# Find two unique integers in sorted array

I have to write the following method:

I have sorted array of integers and in this array every integer repeats twice, except two elements. I have to find these two elements.

• Input: 1, 1, 2, 3, 3, 4, 4, 5
• Output: 2, 5

This is my solution:

private static int[] findUniques(int[] arr) {
int[] res = new int[2];
int start = 0;    // start can be 0 or 1 only; it indicates the position in array res
for (int i = 0; i < arr.length-2; ) {
if(arr[i] == arr[i+1]){
i+=2;
if(i == arr.length-1){
res[1] = arr[arr.length-1];
}
}
else{
if(arr[i+1] == arr[i+2]){
res[start] = arr[i];
start++;
i+=3;
if(i == arr.length-1){
res[1] = arr[arr.length-1];
}
}
else{
res[start] = arr[i];
res[start+1] = arr[i+1];
break;
}
}
}
return res;
}


Is there a clearer way to find these two values? I don't like that I have so many if-else statements, but I don't know how to write it better.

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Are there any restrictions to the code? – skiwi Jul 7 '14 at 14:26
@JerryCoffin yes, I agree, but since the given array is sorted there is no difference in comparing with XOR or with == – user3371223 Jul 7 '14 at 14:33
@skiwi no, what restrictions? Just given sorted array, find the two non-repeating values as fast as possible. My code works but Im looking for more clear way to perform the search. – user3371223 Jul 7 '14 at 14:36
With restrictions I meant the ability to use Java library classes. Also, what is as fast as possible, do you need to have some kind of asymptotic performance? – skiwi Jul 7 '14 at 14:51

For each number in the list, either

• there is no next (at end of src list) - add to result list
• the next is different - add to the result list, increment result count (if all answers found, return)
• the next is the same; skip next, (add 2 to src pointer)
public int[] findUnique(int[] src){
int[] res =  new int[2];
int resIdx = 0;

for(int i = 0; i < src.length;){
// at the end of the list, or next is different
if(i == src.length-1 || src[i] != src[i+1]){
res[resIdx++] = src[i++];
if (resIdx== 2) break;
} else{
// not different; skip next item
i+=2;
}
}
return res;
}

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if (++i == 2) break;? I believe that part is not correct. (Easy to fix though) – Simon Forsberg Jul 7 '14 at 15:06
Yep. Should be resIndex. With i++ in previous line. Hopefully. Trying to update using phone on bus :? – AlanT Jul 7 '14 at 15:43
Thanks, this is what I was looking for. – user3371223 Jul 18 '14 at 17:58

# Naming, naming, naming.

OK, naming things totally correct is one of the hardest things in programming. But then there's also... bad naming.

Instead of naming a variable something and explaining it with a comment like this:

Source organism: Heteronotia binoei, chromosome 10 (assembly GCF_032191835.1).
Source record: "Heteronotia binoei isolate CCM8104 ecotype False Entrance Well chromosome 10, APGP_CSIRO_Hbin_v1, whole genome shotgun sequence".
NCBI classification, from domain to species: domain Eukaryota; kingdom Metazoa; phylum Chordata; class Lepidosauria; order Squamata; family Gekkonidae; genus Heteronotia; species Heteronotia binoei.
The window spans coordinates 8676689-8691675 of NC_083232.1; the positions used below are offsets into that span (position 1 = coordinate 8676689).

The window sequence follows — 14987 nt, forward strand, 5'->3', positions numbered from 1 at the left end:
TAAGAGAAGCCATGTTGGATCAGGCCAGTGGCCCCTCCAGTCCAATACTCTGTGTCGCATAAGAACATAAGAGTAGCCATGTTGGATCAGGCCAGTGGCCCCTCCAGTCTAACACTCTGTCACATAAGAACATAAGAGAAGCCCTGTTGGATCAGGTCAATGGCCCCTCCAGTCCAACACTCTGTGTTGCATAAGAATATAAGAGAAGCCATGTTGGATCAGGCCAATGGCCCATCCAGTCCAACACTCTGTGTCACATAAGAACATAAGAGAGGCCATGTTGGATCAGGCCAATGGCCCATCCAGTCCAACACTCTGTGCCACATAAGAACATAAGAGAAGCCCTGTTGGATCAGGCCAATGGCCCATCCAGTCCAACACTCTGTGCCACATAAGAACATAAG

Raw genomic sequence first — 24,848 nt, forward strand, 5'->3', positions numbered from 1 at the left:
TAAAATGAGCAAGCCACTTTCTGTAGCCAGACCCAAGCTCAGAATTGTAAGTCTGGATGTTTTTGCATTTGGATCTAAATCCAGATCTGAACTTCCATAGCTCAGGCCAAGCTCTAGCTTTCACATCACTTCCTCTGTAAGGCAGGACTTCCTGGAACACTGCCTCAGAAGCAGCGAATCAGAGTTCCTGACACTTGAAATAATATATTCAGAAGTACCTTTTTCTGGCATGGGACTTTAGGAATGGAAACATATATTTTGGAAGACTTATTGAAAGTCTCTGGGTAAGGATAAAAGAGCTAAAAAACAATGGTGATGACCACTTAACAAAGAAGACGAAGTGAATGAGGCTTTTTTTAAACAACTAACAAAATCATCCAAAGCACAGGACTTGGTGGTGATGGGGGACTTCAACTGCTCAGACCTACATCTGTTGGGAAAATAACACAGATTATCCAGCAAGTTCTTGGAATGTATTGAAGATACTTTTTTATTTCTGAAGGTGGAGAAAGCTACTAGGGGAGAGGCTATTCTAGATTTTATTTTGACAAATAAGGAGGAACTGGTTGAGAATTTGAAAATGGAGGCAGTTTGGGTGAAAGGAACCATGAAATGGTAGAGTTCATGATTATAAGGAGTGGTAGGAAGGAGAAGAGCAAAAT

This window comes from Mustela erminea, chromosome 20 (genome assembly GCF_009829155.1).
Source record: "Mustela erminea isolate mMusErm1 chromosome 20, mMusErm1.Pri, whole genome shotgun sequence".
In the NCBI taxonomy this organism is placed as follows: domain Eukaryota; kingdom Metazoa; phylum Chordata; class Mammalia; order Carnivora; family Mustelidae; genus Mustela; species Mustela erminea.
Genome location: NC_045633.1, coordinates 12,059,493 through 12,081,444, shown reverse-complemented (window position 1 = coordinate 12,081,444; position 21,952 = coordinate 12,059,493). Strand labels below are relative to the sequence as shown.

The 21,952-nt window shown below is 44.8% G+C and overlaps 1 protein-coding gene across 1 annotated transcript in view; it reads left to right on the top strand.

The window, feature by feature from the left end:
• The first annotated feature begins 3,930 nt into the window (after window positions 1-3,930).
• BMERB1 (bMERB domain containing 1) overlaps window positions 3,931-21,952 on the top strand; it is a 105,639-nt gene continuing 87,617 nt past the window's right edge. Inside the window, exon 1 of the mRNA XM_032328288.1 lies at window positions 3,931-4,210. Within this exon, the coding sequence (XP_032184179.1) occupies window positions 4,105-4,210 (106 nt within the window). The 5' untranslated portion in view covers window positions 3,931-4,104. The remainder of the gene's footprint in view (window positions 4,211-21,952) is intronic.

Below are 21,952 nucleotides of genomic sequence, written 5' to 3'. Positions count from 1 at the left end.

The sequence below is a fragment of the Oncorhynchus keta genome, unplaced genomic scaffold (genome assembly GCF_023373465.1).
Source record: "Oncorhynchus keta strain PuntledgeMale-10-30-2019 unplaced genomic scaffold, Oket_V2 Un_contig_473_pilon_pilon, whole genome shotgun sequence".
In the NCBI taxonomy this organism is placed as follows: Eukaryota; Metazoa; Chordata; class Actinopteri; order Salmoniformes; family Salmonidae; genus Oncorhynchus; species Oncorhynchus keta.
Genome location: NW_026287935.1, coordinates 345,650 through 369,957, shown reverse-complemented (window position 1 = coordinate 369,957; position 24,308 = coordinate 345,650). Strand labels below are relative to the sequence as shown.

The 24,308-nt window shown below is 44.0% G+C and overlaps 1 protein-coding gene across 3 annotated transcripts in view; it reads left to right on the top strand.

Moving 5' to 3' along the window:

int start = 0;    // start can be 0 or 1 only; it indicates the position in array res


Use the information that you write in the comment to name it correctly.

(variable) can be 0 or 1 only; it indicates the position in array res

Now here's the important parts of this comment in bold:

(variable) can be 0 or 1 only; it indicates the position in array res

So let's make permutations and variations of this: arrayResultPosition, resultArrayPosition, positionArrayResult, positionResultArray, indexResult, resultIndex... Pick one. You want something that's not too long, but it should be long enough to be self-documenting. My personal favorite here is resultIndex.

# Scottish Notation

There's a thing called Hungarian Notation where you prefix a variable name with the type of the variable, such as aNumbers (array named 'numbers'), sName (string for 'name'), but your variable name int[] arr is something I'm calling Scottish Notation. Scottish Notation is, in my opinion, even worse than Hungarian Notation.

You're using a very very short name (Scots are said to be cheap so they don't want to waste letters). And yet you haven't provided any information whatsoever about what this variable is used for. You have only stated the obvious, arr as short for array. I can see that it's an array from the use of [].

A better name would be input or possibly inputNumbers (although naming it numbers is a bit overkill as it is an int[] after all, of course it contains numbers! As stated before, naming things totally correct is hard...)

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If you're talking about cheapskates, you could also call it swabian notation... I guess I'll go with that </selfirony> – Vogel612 Jul 7 '14 at 19:27
And we have the Canadian Notation where you suffix all your variables with eh! – Marc-Andre Jul 7 '14 at 19:39

For performance you can perform a binary search over the array since a perfect array should contain each number twice, at every position a[i] == i/2+1. So for an array length n start with i = n/2-1; And check: array[i] == i/2+1 and array[i+1] == i/2+1

If they are both true you know both single values appear after a[i], so in the range a[i+2]-a[n-1], if only one holds true, there is one target in the lower half and one in the higher half, if both are false, both targets must be in the lower half.

But this is just general performance and algorithm recommendation, for cleaner code and review I recommend you to the other answers!

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As I understood it, the only guarantee is that the array is sorted, it could contain 1 1 4 7 7 12 12 42 which would break this approach. – Simon Forsberg Jul 7 '14 at 15:29
What a shame... but we could still use this information and binary-search for the point where the count is off by one - then we had a point in between both elements. But if they are right next to each-other we ould also be in O(n) but with more overhead. But in other cases much faster! – Falco Jul 7 '14 at 15:39